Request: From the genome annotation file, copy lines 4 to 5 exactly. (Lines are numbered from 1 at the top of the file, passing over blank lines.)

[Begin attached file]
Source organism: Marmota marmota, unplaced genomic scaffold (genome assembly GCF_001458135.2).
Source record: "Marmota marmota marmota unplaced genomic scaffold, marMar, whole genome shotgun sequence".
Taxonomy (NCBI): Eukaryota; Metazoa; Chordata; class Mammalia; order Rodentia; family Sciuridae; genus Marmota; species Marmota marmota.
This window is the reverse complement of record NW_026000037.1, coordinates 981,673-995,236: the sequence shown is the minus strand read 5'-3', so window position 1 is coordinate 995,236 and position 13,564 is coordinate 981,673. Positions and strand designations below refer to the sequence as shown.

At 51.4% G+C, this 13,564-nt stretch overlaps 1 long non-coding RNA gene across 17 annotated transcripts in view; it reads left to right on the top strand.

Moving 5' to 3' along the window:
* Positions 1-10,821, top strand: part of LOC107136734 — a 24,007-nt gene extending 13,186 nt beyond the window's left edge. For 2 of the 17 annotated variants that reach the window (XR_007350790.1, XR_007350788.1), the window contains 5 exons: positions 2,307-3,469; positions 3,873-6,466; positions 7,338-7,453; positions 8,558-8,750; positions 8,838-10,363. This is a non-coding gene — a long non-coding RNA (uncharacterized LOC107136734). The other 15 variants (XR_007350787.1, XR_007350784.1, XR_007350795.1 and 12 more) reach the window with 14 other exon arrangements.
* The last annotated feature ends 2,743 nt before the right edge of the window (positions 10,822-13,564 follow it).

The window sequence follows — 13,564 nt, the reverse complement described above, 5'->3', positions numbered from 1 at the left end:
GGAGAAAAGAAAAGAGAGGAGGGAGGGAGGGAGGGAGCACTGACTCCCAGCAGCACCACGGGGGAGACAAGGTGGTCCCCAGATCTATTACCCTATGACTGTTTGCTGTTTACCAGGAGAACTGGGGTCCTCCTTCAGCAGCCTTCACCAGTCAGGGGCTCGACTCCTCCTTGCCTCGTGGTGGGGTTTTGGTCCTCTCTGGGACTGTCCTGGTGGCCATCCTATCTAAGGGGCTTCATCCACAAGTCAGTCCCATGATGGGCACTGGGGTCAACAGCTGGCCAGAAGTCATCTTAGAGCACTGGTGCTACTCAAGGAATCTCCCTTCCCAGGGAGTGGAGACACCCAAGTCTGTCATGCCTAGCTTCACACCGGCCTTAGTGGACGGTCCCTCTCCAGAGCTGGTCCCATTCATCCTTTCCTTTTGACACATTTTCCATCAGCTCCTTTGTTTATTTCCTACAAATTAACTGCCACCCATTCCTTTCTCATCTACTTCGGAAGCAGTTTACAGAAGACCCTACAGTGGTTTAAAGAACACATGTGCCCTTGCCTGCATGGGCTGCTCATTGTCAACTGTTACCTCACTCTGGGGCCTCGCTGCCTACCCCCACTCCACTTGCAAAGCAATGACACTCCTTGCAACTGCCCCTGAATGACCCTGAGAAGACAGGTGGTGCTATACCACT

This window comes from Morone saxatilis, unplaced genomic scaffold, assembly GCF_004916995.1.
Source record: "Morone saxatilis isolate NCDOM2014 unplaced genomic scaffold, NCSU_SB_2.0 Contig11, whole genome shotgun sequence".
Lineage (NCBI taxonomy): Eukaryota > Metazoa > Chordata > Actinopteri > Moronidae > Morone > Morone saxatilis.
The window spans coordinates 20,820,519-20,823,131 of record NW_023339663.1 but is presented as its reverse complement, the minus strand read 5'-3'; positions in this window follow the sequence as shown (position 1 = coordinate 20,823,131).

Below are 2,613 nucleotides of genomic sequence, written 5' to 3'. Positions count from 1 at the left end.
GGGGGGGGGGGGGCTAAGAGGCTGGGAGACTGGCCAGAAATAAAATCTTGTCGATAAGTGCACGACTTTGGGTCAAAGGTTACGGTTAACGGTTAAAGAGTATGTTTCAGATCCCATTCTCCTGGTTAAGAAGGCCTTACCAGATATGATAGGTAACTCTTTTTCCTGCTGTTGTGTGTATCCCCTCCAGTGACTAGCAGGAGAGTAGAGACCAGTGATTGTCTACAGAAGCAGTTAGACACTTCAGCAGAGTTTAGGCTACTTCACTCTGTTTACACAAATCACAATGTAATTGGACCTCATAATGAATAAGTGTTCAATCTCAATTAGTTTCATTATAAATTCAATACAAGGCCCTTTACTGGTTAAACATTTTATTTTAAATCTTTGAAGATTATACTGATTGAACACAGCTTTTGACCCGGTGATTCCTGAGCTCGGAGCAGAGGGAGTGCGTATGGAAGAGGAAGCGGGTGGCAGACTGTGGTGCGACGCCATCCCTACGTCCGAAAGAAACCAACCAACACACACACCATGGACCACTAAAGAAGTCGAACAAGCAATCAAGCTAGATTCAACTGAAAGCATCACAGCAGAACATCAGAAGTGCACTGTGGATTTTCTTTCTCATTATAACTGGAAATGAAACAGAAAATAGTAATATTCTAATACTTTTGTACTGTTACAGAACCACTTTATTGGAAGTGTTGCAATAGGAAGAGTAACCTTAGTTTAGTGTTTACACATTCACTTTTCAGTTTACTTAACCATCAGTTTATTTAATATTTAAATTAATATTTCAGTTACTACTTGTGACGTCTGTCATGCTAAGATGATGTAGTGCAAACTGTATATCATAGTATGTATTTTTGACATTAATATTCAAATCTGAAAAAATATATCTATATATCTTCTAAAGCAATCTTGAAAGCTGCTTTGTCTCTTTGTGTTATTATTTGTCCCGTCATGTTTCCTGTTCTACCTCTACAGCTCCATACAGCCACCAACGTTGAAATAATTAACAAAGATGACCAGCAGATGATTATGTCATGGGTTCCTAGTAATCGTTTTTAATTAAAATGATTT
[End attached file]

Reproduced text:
This window is the reverse complement of record NW_026000037.1, coordinates 981,673-995,236: the sequence shown is the minus strand read 5'-3', so window position 1 is coordinate 995,236 and position 13,564 is coordinate 981,673. Positions and strand designations below refer to the sequence as shown.

At 51.4% G+C, this 13,564-nt stretch overlaps 1 long non-coding RNA gene across 17 annotated transcripts in view; it reads left to right on the top strand.